Subscribe to eTOC

An Antisense Oligonucleotide Therapy Looks Promising for a Rare Form of Batten Disease

Article In Brief

In a remarkable example of precision medicine, a researcher at Boston's Children Hospital led a team that developed an antisense oligonucleotide therapy for one girl with a rare variant of Batten disease in just four months.

PHILADELPHIA—A custom-crafted antisense oligonucleotide therapy (ASO) has brought hope, and perhaps effective treatment, to a young girl with a rare form of Batten disease—so rare, in fact, that she is likely the only person in the world whose disease is caused by this particular mutation. Her treatment is also unique to her. And as the ultimate example of “personalized medicine,” it illustrates the potential of the genomic revolution in medicine, even as it raises questions about how such uniquely crafted therapies can be offered to other patients with other diseases.

“This drug is only applicable to our patient, not to others with Batten disease,” said lead researcher Timothy W. Yu, MD, PhD, assistant professor in pediatrics at Harvard Medical School and attending physician in the division of genetics and genomics at Boston Children's Hospital. “But we do think it has potentially broad implications.”

Dr. Yu told the story of this remarkable treatment in a Hot Topics Plenary session at the AAN Annual Meeting last month here.

The Story

The patient, a young girl, developed normally until 2016, when, at the age of 4, she began to exhibit vision loss and gait impairment. By age 6, her gait had worsened, her speech became slurred, her behavior regressed, and her vision declined significantly. She was admitted to the hospital, where tests showed retinal degeneration, cerebellar atrophy, and subclinical seizures. Clinical genetic testing led to a diagnosis of Batten disease, or neuronal ceroid lipofuscinosis, specifically CLN7-NCL, so rare that only about 70 patients have been described in the literature.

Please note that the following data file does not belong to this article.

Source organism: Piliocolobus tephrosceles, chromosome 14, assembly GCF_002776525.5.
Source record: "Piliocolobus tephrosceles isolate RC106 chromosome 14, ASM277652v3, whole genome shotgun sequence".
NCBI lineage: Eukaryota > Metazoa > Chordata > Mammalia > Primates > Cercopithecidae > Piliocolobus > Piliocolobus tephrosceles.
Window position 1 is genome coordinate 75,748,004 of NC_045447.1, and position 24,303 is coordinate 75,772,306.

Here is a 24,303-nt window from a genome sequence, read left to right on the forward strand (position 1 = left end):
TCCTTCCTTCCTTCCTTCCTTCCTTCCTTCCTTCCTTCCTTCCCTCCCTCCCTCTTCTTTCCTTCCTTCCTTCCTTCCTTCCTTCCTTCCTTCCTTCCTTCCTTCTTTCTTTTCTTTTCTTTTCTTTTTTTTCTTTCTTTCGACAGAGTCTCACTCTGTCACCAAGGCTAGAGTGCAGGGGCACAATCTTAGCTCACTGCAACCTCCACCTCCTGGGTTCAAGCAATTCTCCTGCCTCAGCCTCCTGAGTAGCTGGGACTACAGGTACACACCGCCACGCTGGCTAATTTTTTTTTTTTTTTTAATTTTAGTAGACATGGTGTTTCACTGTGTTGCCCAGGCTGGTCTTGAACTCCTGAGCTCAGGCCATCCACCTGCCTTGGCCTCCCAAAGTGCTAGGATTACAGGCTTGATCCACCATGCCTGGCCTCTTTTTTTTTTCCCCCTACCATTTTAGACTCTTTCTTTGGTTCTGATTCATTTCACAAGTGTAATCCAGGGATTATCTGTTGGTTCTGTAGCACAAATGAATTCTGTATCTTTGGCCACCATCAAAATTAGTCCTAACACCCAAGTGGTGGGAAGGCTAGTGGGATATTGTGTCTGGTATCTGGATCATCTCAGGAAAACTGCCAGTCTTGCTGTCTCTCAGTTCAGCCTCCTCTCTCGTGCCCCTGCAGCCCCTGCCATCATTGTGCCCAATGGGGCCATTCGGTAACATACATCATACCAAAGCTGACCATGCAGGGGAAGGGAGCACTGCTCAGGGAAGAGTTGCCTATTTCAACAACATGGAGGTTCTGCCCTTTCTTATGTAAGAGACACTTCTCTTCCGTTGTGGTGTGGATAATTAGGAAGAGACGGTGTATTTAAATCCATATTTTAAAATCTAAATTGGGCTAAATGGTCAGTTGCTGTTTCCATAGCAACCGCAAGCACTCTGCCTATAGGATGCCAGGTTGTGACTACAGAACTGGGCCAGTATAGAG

“This is a terrible, terrible, diagnosis,” Dr. Yu said, with invariable and rapid progression, leading to death at about 11 years of age. “But in this case, there was a wrinkle, because she only had half a diagnosis.”

The genetic testing had turned up only one mutation in the CLN7 gene, but all other known cases were autosomal recessive, with two mutations. “So where was the second mutation?”

The family's geneticist told them they would need whole genome sequencing to understand the full genetic picture. In late 2016, there were relatively few labs in the country that could perform such sequencing with very rapid turnaround, but a friend of the girl's family used social media to plead for help. “That's where my lab came in,” Dr. Yu said, who became aware of the case when his wife shared the social media post with him.

Results of Genomic Sequencing

Members of his lab began sequencing, and by early 2017, they had their answer: “Instead of finding a point mutation in the CLN7 gene, we found a retrotransposon,” Dr. Yu said. Commonly known as “jumping genes,” retrotransposons, which litter the genome, are mostly inactive, but occasionally become transcribed into RNA, converted back into DNA, and then randomly inserted back into the genome. “And if you are unlucky enough, it can land in a critical neurogenetic disease gene, where it can disrupt that gene and cause a disease. We discovered this is exactly what had happened in our patient,” Dr. Yu said.

The retrotransposon had been inserted into the CLN7 gene deep within an intron between exons 6 and 7—clinical testing did not detect the mutation because the tests only look for exonic or near-exonic variants. The insertion had created a new splice site, which in turn created a new exon, but one that carried a stop codon, preventing protein production.

“So then we asked the question, could we fix this using an antisense oligonucleotide to block the abnormal splicing?” Dr. Yu said. He was “only emboldened to even think about this approach” because in December 2016, the ASO nusinersen (Spinraza), which alters splicing, was approved for spinal muscular atrophy, an autosomal recessive neurodegenerative disease.

A Clinical Trial for One Patient

“We decided to try to design an ‘N-of-one’ customized therapy,” he said. [An “N-of-one is a study in which a single patient is the entire clinical trial.] To do so, they combined a gene-specific screen in patient fibroblasts, bioinformatics to predict the exact splice site regulatory elements, design and synthesis of candidate ASOs, and cellular assays to determine if the ASO improved cellular function. After discussions with the family, they approached the US Food and Drug Administration (FDA) in August of 2017 to discuss their plans to move ahead if the preclinical results were promising.